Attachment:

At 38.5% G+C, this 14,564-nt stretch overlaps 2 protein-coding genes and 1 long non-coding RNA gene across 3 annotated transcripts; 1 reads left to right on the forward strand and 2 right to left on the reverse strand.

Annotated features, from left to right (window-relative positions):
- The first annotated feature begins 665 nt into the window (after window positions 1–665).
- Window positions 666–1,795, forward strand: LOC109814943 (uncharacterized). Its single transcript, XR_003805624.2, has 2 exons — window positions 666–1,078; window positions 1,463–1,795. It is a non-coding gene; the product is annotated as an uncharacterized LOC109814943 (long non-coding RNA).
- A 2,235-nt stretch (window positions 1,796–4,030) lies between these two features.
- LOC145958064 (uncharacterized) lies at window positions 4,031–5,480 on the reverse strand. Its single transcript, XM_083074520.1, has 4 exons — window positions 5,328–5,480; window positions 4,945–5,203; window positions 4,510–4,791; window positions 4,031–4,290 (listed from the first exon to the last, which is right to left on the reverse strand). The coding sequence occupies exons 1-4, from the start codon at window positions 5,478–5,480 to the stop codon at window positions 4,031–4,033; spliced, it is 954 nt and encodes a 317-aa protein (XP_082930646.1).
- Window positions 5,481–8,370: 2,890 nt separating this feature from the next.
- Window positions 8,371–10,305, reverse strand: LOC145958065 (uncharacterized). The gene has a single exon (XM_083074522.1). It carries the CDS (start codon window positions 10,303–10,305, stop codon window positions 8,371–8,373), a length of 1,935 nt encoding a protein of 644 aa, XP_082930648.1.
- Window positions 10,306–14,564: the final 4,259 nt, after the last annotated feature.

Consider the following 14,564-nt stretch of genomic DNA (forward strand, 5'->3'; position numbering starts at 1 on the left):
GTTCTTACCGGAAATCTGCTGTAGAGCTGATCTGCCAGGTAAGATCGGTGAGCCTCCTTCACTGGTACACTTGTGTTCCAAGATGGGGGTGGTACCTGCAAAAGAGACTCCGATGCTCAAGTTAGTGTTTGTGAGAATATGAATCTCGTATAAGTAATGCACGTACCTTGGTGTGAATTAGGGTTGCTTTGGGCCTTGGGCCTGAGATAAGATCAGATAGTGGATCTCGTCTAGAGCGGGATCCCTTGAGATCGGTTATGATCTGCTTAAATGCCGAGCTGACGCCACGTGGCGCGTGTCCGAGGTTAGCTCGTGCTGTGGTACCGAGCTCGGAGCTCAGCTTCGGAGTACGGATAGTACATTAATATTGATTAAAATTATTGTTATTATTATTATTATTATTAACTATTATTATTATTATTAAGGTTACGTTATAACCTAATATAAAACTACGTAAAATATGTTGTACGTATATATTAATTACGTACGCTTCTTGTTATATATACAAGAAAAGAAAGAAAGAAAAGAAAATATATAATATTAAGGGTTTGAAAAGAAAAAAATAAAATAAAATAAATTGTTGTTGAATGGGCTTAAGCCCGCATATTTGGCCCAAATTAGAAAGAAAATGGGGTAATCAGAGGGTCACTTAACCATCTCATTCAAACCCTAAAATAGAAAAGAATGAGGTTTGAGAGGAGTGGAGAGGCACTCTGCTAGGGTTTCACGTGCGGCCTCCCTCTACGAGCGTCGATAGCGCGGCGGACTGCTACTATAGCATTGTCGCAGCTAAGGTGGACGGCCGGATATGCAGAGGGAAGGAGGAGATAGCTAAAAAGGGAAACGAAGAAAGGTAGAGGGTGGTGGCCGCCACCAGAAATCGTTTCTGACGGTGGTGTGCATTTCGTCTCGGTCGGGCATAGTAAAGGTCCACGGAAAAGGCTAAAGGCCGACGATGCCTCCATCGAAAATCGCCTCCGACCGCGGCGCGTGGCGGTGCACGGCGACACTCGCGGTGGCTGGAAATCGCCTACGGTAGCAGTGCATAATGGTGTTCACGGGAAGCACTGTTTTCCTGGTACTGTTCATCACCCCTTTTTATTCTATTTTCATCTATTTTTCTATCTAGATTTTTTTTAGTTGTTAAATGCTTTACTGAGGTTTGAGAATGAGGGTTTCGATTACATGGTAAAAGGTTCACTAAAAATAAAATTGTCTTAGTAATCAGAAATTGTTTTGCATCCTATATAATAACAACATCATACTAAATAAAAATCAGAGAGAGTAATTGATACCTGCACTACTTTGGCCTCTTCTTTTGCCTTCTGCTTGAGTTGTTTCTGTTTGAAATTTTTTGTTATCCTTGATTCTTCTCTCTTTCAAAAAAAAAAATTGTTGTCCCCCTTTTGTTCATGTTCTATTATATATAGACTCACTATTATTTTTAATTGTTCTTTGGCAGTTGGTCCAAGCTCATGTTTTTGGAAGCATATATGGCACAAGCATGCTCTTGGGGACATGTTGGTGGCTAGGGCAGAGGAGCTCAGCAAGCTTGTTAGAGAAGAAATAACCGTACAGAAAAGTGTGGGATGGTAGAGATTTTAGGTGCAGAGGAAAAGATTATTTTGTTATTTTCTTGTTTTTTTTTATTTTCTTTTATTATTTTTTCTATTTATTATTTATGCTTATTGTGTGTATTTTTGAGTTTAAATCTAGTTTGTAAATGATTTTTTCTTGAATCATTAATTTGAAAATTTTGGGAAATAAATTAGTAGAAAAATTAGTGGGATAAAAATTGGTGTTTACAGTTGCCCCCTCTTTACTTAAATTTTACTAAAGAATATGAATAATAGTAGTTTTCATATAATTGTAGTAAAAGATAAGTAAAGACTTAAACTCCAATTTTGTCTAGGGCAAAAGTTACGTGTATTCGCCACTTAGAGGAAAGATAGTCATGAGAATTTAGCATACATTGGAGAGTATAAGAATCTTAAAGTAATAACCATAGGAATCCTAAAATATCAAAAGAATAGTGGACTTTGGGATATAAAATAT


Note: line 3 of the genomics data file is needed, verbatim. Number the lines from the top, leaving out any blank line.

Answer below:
- The first annotated feature begins 665 nt into the window (after window positions 1–665).